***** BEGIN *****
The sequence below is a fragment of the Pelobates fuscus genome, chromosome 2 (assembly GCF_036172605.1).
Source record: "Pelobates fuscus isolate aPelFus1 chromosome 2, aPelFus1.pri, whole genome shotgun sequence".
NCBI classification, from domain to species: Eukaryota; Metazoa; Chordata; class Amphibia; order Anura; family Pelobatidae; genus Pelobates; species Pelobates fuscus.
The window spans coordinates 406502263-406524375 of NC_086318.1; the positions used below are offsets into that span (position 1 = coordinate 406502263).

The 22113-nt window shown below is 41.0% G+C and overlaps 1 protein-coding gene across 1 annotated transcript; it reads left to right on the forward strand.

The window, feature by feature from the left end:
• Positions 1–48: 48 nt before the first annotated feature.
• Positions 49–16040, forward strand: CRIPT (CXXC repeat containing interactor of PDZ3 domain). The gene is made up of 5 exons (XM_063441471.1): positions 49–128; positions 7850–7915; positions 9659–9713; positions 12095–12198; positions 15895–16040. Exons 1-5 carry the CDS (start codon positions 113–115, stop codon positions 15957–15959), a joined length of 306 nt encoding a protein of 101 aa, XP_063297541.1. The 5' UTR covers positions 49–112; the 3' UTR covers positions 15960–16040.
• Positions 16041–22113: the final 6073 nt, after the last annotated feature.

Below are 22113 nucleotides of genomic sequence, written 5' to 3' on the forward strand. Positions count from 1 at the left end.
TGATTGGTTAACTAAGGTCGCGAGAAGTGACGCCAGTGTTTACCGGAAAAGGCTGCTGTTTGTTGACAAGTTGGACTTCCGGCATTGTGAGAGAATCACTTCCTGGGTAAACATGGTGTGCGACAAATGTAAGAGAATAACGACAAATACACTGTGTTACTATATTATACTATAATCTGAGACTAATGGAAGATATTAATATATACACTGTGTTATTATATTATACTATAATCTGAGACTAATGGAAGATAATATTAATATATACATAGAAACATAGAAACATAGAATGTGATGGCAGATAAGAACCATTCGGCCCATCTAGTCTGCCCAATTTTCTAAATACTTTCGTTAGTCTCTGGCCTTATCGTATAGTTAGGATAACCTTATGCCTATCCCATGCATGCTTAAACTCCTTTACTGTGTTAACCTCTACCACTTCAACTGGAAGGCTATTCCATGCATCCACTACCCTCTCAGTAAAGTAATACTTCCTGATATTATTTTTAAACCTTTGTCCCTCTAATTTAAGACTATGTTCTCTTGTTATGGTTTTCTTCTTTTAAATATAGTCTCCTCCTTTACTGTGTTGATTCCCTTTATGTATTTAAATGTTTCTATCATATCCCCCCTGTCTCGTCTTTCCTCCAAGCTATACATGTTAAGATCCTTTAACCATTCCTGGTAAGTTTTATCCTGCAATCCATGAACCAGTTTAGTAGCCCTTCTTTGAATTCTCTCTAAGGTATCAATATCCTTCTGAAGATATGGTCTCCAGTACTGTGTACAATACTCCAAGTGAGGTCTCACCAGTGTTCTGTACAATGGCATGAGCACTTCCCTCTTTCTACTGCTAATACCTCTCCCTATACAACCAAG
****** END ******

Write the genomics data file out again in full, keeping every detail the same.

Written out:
The sequence below is a fragment of the Pelobates fuscus genome, chromosome 2 (assembly GCF_036172605.1).
Source record: "Pelobates fuscus isolate aPelFus1 chromosome 2, aPelFus1.pri, whole genome shotgun sequence".
NCBI classification, from domain to species: Eukaryota; Metazoa; Chordata; class Amphibia; order Anura; family Pelobatidae; genus Pelobates; species Pelobates fuscus.
The window spans coordinates 406502263-406524375 of NC_086318.1; the positions used below are offsets into that span (position 1 = coordinate 406502263).

The 22113-nt window shown below is 41.0% G+C and overlaps 1 protein-coding gene across 1 annotated transcript; it reads left to right on the forward strand.

The window, feature by feature from the left end:
• Positions 1–48: 48 nt before the first annotated feature.
• Positions 49–16040, forward strand: CRIPT (CXXC repeat containing interactor of PDZ3 domain). The gene is made up of 5 exons (XM_063441471.1): positions 49–128; positions 7850–7915; positions 9659–9713; positions 12095–12198; positions 15895–16040. Exons 1-5 carry the CDS (start codon positions 113–115, stop codon positions 15957–15959), a joined length of 306 nt encoding a protein of 101 aa, XP_063297541.1. The 5' UTR covers positions 49–112; the 3' UTR covers positions 15960–16040.
• Positions 16041–22113: the final 6073 nt, after the last annotated feature.

Below are 22113 nucleotides of genomic sequence, written 5' to 3' on the forward strand. Positions count from 1 at the left end.
TGATTGGTTAACTAAGGTCGCGAGAAGTGACGCCAGTGTTTACCGGAAAAGGCTGCTGTTTGTTGACAAGTTGGACTTCCGGCATTGTGAGAGAATCACTTCCTGGGTAAACATGGTGTGCGACAAATGTAAGAGAATAACGACAAATACACTGTGTTACTATATTATACTATAATCTGAGACTAATGGAAGATATTAATATATACACTGTGTTATTATATTATACTATAATCTGAGACTAATGGAAGATAATATTAATATATACATAGAAACATAGAAACATAGAATGTGATGGCAGATAAGAACCATTCGGCCCATCTAGTCTGCCCAATTTTCTAAATACTTTCGTTAGTCTCTGGCCTTATCGTATAGTTAGGATAACCTTATGCCTATCCCATGCATGCTTAAACTCCTTTACTGTGTTAACCTCTACCACTTCAACTGGAAGGCTATTCCATGCATCCACTACCCTCTCAGTAAAGTAATACTTCCTGATATTATTTTTAAACCTTTGTCCCTCTAATTTAAGACTATGTTCTCTTGTTATGGTTTTCTTCTTTTAAATATAGTCTCCTCCTTTACTGTGTTGATTCCCTTTATGTATTTAAATGTTTCTATCATATCCCCCCTGTCTCGTCTTTCCTCCAAGCTATACATGTTAAGATCCTTTAACCATTCCTGGTAAGTTTTATCCTGCAATCCATGAACCAGTTTAGTAGCCCTTCTTTGAATTCTCTCTAAGGTATCAATATCCTTCTGAAGATATGGTCTCCAGTACTGTGTACAATACTCCAAGTGAGGTCTCACCAGTGTTCTGTACAATGGCATGAGCACTTCCCTCTTTCTACTGCTAATACCTCTCCCTATACAACCAAG